While it’s possible to do any one of these projects without the others, the reality is that they’re all about taking your Active Directory from point A to point B. That’s a big job, so it makes sense to get the point B that you truly want by combining the Active Directory migration, consolidation and restructuring efforts into a single project. In other words, if you’re looking to get the new features and support offered by the AD on the latest version of Windows Server, it’s smart to seize the opportunity to also clean up, consolidate and restructure your AD while you’re at it. Similarly, if you’re putting in the effort to consolidate or restructure, you might as well migrate and get all the benefits that entails as well.

What’s involved in an Active Directory migration project?

Completing your Active Directory migration correctly and on schedule is essential for user productivity, business continuity and security, but migrations are notoriously complex and risky projects. The first step is careful planning: You need to know exactly what point A (your current environment) and point B (your desired environment) look like. Then you need to clean up your current AD as much as possible by right-sizing permissions, purging inactive accounts and so forth. You also need to tease out constraints about scheduling and priorities, and get buy-in from all stakeholders. And you should make sure you have a current backup, rollback capabilities and a recovery plan in case you run into serious problems.

Only then should you even think about running any actual migration jobs. If possible, start with a test environment that mirrors your production environment as closely as possible, and then move on to pilot tests in the production environment. Since migrations take time, be sure you have a coexistence strategy that enables users to remain productive no matter which accounts and resources have been migrated and which have not.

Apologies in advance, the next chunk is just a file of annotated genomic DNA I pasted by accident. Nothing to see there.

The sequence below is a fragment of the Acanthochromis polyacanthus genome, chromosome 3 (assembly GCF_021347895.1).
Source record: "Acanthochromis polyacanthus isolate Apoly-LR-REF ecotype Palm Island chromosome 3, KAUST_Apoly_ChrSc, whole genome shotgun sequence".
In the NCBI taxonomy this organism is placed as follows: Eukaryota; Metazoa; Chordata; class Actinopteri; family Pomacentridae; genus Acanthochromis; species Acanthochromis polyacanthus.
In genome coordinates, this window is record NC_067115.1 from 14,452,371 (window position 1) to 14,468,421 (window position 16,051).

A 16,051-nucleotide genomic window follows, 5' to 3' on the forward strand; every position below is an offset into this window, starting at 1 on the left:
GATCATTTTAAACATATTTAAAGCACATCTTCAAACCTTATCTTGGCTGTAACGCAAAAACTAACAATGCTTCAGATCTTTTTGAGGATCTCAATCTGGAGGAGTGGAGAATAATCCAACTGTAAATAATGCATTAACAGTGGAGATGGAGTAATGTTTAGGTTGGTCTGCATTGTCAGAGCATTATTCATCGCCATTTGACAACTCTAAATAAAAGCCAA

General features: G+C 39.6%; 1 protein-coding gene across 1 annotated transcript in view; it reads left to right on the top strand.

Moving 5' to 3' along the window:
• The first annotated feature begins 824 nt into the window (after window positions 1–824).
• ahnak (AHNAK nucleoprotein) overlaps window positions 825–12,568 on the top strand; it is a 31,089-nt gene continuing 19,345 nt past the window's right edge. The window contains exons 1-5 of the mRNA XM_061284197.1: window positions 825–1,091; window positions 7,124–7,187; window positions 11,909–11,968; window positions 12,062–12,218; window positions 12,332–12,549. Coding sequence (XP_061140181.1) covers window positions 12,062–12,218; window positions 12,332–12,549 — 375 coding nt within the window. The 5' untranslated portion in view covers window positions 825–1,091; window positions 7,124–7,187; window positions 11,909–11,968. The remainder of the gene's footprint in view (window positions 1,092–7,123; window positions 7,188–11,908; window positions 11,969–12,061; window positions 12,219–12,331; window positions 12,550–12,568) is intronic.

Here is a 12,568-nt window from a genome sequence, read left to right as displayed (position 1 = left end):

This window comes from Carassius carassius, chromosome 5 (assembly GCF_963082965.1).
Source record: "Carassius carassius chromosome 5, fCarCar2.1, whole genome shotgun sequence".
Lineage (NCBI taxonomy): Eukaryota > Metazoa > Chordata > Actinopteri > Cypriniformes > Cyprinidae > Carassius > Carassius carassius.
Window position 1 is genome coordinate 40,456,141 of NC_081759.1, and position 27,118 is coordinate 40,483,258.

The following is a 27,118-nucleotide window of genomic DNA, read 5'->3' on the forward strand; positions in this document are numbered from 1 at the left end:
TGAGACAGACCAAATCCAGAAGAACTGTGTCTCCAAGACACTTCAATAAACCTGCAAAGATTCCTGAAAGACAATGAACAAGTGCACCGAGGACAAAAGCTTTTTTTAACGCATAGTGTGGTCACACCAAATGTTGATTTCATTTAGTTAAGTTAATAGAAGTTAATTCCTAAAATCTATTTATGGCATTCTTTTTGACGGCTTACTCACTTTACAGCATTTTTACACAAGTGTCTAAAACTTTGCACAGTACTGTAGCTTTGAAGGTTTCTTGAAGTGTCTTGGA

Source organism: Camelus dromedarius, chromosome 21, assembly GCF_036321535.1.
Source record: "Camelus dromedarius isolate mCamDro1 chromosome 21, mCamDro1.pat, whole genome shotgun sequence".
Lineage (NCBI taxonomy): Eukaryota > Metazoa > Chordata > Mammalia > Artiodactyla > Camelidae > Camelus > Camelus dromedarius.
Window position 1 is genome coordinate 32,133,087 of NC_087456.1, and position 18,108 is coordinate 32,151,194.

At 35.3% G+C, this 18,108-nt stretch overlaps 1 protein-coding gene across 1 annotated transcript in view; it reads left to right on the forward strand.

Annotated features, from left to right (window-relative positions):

Where can I get the right tools to help?

Choosing the right Active Directory migration tools and an experienced partner can dramatically simplify the work and minimize the risk involved in Active Directory migration. With Migration Manager for Active Directory and Secure Copy, you can develop a comprehensive plan and execute a successful Active Directory migration, consolidation and restructuring project on time and on budget, while ensuring that users maintain secure access to workstations, resources and email throughout the entire project.

Migration Manager for Active Directory handles the heavy lifting of the Active Directory migration. You can develop a comprehensive plan and prepare by staging users, scheduling workstation moves, updating permissions, and mirroring your production environment to a test lab to work out any bugs in your processes. You can move all types of objects including users, groups, computers, volumes, printers, OUs, and permissions, and maintain seamless user access to all network resources throughout the project. You also get a robust project management interface, advanced delegation capabilities, numerous reporting options, granular undo functionality, full rollback and more.

While Migration Manager can change the domain membership of your file servers to the new AD domain in the new forest, it does not actually move the data on those servers. That’s where Secure Copy comes in: It enables you to easily copy files and folders, NTFS security, file shares, local users and groups, and compression settings, while keeping all security intact.

Moving on

That’s it for migration! Just one more post in this “What is Active Directory?” series:

Active Directory reporting underlies all the tasks we’ve discussed so far — management, security and migration — so you won’t want to miss this final post in the series!